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Im trying to concatenate a dynamic insert statement ( over 100 inserts ) and instead executing one by one, i want to concatenate all of the statements into only one variable.

Following, a basic exemple:

insert_ = " insert into table ( field,zone) values ('a','b'); "
insert_b = " insert into table ( field,zone) values ('c','d'); "
insert_c = " insert into table ( field,zone) values ('e','f'); "

list = []
list.append(insert_)
list.append(insert_b)
list.append(insert_c)
print list

Current output:

[" insert into table ( field,zone) values ('a','b'); ", " insert into table ( field,zone) values ('c','d'); ", " insert into table ( field,zone) values ('e','f'); "]

Desired output:

insert into table ( field,zone) values ('a','b'); insert into table ( field,zone) values ('c','d');  insert into table ( field,zone) values ('e','f');

Thanks for reading.

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1  
Why? If you are doing this for the reason I think, there may be a better way... –  RonaldBarzell Dec 6 '12 at 18:09
    
Performance , mostly, i noticed that i can do 1000 inserts at same time in less than 5 seconds. By performing one insert on a loop, i loose one second on opening and closing the connection to the database. –  Thales Dec 6 '12 at 18:10
2  
Don't EVER build up your own SQL statements, use either the Python DB API or an ORM like SQLAlchemy. Otherwise you're risking attacks like SQL injection. –  Lukas Graf Dec 6 '12 at 18:10
    
Also, your question title is misleading-- there are no dictionaries anywhere in this question. –  Colleen Dec 6 '12 at 18:13
1  
@Thales: Ok, that somewhat reduces the security concerns. It still would be much easier (and cleaner) to just use pysqlite or MySQLdb ;-) –  Lukas Graf Dec 6 '12 at 18:16

4 Answers 4

up vote 7 down vote accepted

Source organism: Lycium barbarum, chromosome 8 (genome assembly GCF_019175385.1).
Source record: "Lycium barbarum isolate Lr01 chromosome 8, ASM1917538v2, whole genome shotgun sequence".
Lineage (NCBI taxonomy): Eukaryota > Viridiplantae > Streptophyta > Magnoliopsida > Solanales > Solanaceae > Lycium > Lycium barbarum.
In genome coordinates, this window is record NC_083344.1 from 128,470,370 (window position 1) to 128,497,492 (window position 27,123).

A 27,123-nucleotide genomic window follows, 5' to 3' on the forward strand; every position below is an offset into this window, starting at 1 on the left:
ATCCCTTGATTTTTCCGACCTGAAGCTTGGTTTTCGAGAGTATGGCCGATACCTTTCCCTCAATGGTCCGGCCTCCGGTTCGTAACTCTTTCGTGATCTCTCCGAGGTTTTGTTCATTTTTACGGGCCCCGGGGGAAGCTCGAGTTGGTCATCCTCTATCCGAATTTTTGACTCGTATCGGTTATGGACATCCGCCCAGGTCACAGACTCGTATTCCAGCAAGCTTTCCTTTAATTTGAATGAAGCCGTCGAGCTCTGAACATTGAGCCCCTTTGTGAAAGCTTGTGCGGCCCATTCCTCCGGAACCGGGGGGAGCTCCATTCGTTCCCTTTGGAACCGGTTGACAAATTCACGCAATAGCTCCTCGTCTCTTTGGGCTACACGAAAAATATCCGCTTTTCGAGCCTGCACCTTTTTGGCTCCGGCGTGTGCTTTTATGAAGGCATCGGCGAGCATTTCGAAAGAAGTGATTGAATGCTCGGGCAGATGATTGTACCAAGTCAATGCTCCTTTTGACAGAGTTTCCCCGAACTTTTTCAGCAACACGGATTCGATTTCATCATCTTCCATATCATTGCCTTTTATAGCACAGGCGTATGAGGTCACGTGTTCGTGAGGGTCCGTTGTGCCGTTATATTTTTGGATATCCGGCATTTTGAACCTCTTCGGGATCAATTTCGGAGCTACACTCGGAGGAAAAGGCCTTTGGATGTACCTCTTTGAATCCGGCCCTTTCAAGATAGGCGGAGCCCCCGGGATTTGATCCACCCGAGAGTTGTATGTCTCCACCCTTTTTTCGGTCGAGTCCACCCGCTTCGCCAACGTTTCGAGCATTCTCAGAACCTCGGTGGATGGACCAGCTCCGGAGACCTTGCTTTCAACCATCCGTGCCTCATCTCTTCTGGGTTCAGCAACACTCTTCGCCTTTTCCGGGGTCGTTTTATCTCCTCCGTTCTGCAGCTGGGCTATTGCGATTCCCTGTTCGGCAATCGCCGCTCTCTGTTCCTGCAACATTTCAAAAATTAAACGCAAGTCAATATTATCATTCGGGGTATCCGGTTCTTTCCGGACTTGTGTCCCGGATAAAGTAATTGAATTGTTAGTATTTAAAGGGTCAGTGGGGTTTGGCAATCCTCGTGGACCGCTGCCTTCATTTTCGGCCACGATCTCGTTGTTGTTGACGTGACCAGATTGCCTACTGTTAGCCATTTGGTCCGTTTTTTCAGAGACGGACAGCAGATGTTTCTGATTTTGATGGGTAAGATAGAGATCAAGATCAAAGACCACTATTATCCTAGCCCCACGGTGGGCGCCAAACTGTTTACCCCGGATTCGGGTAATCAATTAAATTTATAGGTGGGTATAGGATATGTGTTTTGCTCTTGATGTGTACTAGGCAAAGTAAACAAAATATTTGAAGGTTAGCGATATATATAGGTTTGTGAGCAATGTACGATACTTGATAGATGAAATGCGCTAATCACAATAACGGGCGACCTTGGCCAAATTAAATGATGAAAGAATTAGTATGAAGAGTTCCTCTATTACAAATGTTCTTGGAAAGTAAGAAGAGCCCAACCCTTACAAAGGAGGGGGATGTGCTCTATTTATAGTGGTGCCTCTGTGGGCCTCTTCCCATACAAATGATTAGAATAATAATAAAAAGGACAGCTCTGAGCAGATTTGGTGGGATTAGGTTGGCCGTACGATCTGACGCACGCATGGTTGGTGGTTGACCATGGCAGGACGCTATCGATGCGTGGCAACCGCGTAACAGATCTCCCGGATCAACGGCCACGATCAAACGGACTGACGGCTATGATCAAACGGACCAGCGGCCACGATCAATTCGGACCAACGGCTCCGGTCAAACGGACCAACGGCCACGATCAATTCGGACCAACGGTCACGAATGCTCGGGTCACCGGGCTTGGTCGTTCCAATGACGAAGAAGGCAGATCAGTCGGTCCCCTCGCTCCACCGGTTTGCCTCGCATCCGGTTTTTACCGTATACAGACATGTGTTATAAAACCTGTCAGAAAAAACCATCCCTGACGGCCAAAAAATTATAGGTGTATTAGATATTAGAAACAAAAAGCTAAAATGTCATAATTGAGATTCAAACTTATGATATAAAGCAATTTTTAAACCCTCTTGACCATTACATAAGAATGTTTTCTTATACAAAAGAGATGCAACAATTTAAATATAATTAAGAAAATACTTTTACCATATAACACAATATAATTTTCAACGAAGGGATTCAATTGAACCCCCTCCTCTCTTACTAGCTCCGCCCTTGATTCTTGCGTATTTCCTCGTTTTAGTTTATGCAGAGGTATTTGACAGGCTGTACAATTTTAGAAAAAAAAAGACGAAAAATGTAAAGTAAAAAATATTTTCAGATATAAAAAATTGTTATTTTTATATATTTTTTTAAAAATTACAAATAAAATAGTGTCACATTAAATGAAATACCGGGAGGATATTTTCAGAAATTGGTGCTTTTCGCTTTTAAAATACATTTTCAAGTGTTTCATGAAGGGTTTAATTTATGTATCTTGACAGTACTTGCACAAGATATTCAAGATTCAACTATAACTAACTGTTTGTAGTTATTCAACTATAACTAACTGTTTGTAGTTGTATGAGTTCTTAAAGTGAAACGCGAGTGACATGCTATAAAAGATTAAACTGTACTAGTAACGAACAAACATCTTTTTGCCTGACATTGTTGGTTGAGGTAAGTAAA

c = db.cursor()
values_to_insert = [("a","b"),("c","d"),...]
c.execute_many("INSERT INTO table (val1,val2) VALUES (?,?)",values_to_insert  )

this is what execute_many is for ...

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+1 for ease of use, clarity, reusability, input sanitization, ... –  Lukas Graf Dec 6 '12 at 18:20
    
Thank you for pointing that =) –  Thales Dec 7 '12 at 10:18

Simple as "".join(list) . Or don't use a list at all and just use string concatenation, as Hemesh said.

Also, please don't name your list "list". It's a reserved keyword in python (I sometimes fall into this trap myself, but it's a really bad idea).

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+1 for not using reserved words –  Anov Dec 6 '12 at 18:47

Just concatenate all of them, no need to use a list.

insert = insert_ + insert_b + insert_c
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and what if instead variables, results are results from a for loop? –  Thales Dec 6 '12 at 18:15
1  
insert = "" for q in li: insert += q –  Hemesh Singh Dec 6 '12 at 18:23
    
Writing code in comment is so hard. :( But I hope it makes sense. –  Hemesh Singh Dec 6 '12 at 18:25

Since join and simple addition have been suggested, here's another option for completeness:

insert = '%s %s %s' % (insert_a, insert_b, insert_c)
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